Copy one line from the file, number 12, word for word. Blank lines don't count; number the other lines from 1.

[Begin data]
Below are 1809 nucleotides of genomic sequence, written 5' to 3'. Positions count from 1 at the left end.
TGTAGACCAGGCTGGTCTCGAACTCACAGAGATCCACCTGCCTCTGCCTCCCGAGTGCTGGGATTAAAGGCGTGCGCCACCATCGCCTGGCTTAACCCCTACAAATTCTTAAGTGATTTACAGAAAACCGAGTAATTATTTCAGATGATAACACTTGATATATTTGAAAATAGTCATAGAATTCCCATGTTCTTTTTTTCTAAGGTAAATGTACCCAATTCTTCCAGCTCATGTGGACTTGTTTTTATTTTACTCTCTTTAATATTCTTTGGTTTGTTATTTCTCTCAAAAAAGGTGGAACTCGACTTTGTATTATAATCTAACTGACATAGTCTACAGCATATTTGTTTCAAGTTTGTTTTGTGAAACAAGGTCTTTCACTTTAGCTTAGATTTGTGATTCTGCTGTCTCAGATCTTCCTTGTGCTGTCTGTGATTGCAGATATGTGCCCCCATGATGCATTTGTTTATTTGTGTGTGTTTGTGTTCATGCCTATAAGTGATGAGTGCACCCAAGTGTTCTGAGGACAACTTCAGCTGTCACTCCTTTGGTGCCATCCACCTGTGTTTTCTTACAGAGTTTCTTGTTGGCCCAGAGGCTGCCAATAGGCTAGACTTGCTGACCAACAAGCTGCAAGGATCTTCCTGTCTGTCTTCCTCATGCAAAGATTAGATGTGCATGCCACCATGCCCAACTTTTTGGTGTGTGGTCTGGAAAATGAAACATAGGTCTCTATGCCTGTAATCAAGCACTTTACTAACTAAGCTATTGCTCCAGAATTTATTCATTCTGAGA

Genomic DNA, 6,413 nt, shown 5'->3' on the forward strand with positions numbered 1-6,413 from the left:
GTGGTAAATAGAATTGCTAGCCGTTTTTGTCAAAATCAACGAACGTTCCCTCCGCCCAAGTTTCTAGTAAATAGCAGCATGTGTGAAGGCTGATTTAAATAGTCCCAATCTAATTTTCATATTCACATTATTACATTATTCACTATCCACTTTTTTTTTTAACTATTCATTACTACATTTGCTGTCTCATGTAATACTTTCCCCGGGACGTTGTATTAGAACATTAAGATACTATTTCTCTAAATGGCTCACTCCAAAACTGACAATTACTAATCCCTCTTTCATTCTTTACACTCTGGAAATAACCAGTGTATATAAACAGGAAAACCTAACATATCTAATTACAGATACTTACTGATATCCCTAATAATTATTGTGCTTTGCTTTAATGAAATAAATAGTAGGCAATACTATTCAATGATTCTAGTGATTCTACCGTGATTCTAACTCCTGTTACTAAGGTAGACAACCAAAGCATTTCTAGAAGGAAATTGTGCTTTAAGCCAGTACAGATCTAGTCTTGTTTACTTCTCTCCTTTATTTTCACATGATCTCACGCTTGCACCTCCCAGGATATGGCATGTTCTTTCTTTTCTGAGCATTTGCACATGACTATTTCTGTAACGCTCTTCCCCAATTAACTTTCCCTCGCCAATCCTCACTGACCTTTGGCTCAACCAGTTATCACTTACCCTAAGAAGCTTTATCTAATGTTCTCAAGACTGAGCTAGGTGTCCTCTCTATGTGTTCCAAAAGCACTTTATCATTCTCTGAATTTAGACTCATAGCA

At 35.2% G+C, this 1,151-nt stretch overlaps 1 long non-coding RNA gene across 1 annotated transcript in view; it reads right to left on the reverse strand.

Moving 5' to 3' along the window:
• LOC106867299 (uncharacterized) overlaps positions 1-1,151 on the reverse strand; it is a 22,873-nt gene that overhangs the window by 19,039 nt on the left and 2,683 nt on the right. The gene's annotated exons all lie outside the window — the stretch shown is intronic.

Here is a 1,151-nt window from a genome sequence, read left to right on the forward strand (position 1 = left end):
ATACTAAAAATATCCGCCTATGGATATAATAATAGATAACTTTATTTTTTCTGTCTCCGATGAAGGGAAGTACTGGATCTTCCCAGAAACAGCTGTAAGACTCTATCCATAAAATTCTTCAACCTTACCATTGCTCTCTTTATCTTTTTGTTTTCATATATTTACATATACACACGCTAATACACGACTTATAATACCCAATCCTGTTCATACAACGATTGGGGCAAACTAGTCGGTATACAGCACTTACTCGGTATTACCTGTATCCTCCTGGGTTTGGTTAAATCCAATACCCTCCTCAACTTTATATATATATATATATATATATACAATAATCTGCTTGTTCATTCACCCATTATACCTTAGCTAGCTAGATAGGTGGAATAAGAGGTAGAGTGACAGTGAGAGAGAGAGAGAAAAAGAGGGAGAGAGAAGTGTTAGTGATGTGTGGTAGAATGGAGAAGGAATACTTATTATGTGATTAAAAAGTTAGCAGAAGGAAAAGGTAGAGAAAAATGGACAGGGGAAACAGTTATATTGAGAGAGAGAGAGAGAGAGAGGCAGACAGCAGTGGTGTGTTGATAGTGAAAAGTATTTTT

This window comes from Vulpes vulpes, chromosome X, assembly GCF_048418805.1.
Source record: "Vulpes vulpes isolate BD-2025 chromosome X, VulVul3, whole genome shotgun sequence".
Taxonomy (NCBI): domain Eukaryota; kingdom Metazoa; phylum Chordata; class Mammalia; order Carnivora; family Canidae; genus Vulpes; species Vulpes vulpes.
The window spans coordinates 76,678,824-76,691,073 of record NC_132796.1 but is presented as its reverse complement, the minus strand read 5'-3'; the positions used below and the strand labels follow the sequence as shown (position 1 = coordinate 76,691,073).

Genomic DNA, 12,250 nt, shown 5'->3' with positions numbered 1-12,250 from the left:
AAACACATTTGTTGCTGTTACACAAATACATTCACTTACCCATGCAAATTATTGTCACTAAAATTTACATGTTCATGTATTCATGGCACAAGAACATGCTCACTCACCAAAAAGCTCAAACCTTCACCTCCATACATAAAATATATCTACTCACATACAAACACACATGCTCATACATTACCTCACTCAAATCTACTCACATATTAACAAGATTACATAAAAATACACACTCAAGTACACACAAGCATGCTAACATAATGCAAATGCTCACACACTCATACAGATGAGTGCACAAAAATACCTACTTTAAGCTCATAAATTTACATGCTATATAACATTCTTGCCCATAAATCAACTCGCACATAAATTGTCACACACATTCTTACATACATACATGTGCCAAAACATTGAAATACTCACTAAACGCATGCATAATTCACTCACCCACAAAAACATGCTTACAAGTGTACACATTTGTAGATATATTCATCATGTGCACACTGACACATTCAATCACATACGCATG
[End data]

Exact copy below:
Taxonomy (NCBI): domain Eukaryota; kingdom Metazoa; phylum Chordata; class Mammalia; order Carnivora; family Canidae; genus Vulpes; species Vulpes vulpes.